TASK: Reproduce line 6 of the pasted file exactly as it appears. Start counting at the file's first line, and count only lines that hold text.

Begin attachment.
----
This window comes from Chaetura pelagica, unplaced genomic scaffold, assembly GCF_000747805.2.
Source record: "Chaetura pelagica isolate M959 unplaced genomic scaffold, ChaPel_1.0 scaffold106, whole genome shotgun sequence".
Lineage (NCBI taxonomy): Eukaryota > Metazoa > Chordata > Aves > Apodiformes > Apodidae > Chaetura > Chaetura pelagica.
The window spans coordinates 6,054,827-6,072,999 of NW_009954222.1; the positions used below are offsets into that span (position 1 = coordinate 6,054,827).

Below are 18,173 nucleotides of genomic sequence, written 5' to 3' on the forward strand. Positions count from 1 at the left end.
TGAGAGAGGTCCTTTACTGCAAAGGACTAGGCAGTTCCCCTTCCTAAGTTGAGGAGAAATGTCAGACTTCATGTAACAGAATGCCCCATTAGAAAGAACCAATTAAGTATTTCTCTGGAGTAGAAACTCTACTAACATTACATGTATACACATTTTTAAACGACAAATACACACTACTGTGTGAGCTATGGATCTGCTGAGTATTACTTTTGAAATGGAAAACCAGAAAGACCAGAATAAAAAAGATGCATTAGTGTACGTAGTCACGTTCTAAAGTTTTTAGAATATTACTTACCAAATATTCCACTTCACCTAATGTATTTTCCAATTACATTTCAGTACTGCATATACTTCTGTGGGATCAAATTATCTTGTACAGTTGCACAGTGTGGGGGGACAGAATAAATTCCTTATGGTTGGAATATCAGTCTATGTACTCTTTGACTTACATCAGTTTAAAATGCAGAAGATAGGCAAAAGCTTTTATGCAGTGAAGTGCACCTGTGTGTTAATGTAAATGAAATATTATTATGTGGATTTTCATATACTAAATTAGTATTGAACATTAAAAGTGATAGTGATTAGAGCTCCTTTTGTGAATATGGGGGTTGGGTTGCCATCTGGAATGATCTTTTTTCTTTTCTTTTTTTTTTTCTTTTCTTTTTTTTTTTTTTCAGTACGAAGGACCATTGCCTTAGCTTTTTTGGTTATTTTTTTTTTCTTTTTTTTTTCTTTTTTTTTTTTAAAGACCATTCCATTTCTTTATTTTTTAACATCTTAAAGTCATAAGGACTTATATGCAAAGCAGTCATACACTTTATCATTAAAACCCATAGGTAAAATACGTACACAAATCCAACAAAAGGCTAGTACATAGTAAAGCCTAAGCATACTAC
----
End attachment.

TGAGAGAGGTCCTTTACTGCAAAGGACTAGGCAGTTCCCCTTCCTAAGTTGAGGAGAAATGTCAGACTTCATGTAACAGAATGCCCCATTAGAAAGAACCAATTAAGTATTTCTCTGGAGTAGAAACTCTACTAACATTACATGTATACACATTTTTAAACGACAAATACACACTACTGTGTGAGCTATGGATCTGCTGAGTATTACTTTTGAAATGGAAAACCAGAAAGACCAGAATAAAAAAGATGCATTAGTGTACGTAGTCACGTTCTAAAGTTTTTAGAATATTACTTACCAAATATTCCACTTCACCTAATGTATTTTCCAATTACATTTCAGTACTGCATATACTTCTGTGGGATCAAATTATCTTGTACAGTTGCACAGTGTGGGGGGACAGAATAAATTCCTTATGGTTGGAATATCAGTCTATGTACTCTTTGACTTACATCAGTTTAAAATGCAGAAGATAGGCAAAAGCTTTTATGCAGTGAAGTGCACCTGTGTGTTAATGTAAATGAAATATTATTATGTGGATTTTCATATACTAAATTAGTATTGAACATTAAAAGTGATAGTGATTAGAGCTCCTTTTGTGAATATGGGGGTTGGGTTGCCATCTGGAATGATCTTTTTTCTTTTCTTTTTTTTTTTCTTTTCTTTTTTTTTTTTTTCAGTACGAAGGACCATTGCCTTAGCTTTTTTGGTTATTTTTTTTTTCTTTTTTTTTTCTTTTTTTTTTTTAAAGACCATTCCATTTCTTTATTTTTTAACATCTTAAAGTCATAAGGACTTATATGCAAAGCAGTCATACACTTTATCATTAAAACCCATAGGTAAAATACGTACACAAATCCAACAAAAGGCTAGTACATAGTAAAGCCTAAGCATACTAC